Choosing who will raise your children in the event you pass away is not an easy task. Unfortunately, there are no statutory guidelines that courts follow. If a guardian is not nominated by the parents, a family or friend must petition the Court to be appointed and the Court will decide who will raise your children. In the short term, your children may be placed in foster care while waiting for the appointment. The good news is that there is a simple way to avoid the Court choosing who will care for your children: the appointment of a Guardian through a Last Will and Testament or a Trust document. During your life, you and your husband should execute estate planning documents that outline what would happen to your children in the event you pass away. This article will discuss some considerations to think about as you plan out these documents. Continue reading →

Does your Community Medicaid Move with You?

24 November, 2020

Elder Law Articles

Community Medicaid, also known as homecare Medicaid, is not limited to care in one’s current home. A person is eligible for Community Medicaid so long as they reside in New York, do not require a skilled nursing facility, and meet the financial eligibility requirements. Continue reading →

Community Medicaid for Two

24 November, 2020

Elder Law Articles

When both spouses need long term care, they can apply together for Community Medicaid provided that they qualify as a “dual applicant.” As a couple applying for Community Medicaid, the spouses cannot have more than $23,100.00 in total countable resources. This typically includes bank accounts, brokerage accounts, non-qualified annuities, stocks, bonds and cash value of life insurance policies. The primary residence is exempt and the applicants may have qualified (retirement) accounts in any amount assuming distributions are being taken on a monthly basis. Finally, an irrevocable pre-arranged burial account in any amount is an exempt asset for each applicant. Continue reading →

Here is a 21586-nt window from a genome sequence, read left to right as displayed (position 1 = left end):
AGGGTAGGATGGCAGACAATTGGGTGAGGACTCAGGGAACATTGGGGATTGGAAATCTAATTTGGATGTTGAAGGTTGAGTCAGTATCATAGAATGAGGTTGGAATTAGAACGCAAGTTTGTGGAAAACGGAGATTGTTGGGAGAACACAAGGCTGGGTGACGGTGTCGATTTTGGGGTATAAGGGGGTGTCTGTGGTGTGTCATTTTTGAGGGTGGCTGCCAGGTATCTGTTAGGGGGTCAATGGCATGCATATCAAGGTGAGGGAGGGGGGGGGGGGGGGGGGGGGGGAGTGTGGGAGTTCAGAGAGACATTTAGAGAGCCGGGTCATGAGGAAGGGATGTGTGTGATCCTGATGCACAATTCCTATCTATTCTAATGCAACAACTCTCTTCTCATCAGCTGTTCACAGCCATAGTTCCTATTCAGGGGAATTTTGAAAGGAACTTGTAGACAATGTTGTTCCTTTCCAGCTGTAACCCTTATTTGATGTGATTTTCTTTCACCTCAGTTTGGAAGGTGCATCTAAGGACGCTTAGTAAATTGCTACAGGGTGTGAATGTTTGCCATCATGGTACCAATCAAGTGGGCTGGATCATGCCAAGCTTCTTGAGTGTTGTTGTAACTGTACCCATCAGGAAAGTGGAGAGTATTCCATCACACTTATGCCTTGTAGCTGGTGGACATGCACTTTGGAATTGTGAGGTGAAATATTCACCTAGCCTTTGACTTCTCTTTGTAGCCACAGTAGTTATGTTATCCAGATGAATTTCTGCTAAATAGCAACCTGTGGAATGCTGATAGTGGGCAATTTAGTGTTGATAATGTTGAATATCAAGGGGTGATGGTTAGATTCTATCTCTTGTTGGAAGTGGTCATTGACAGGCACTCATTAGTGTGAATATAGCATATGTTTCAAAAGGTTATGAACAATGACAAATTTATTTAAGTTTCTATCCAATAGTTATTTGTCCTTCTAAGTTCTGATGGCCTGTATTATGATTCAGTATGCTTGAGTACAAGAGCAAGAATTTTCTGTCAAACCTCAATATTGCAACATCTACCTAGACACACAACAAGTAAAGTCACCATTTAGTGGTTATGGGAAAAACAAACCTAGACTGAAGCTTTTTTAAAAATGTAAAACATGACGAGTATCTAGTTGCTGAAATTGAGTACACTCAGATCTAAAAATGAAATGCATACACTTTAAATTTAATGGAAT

Changing Your Will in the Middle of a Divorce

You can change your Will or Trust at any time, even in the middle of a divorce. However, once a divorce proceeding is commenced, both spouses are restricted from transferring assets or changing the designated beneficiary on retirement accounts. This restriction does not extend to the ability to change your last will and testament or other estate planning documents. Many people name their spouse as executor, power of attorney, and health care proxy, and a change in the marital status will likely change who you want to serve. For example, if you are in the process of getting divorced, do you want your soon-to-be ex-spouse to be able to make medical decisions for you if you cannot make them for yourself? Continue reading →

The Third Party Supplemental Needs Trust Trigger

30 November, 2020

Trusts Law Articles

If you have a disabled child who is already receiving means-based government benefits, such as Medicaid or Social Security Supplemental Income, it is imperative that your estate planning documents leave that child’s share in a Supplemental Needs Trust (also called a Special Needs Trust). When assets are left to a disabled person in a Supplemental Needs Trust, they are not counted as available resources for the purpose of government benefit eligibility. Unlike Medicaid planning for oneself, there is no lookback period when assets are left from the outset in Special Needs Trust; they are immediately protected. Continue reading →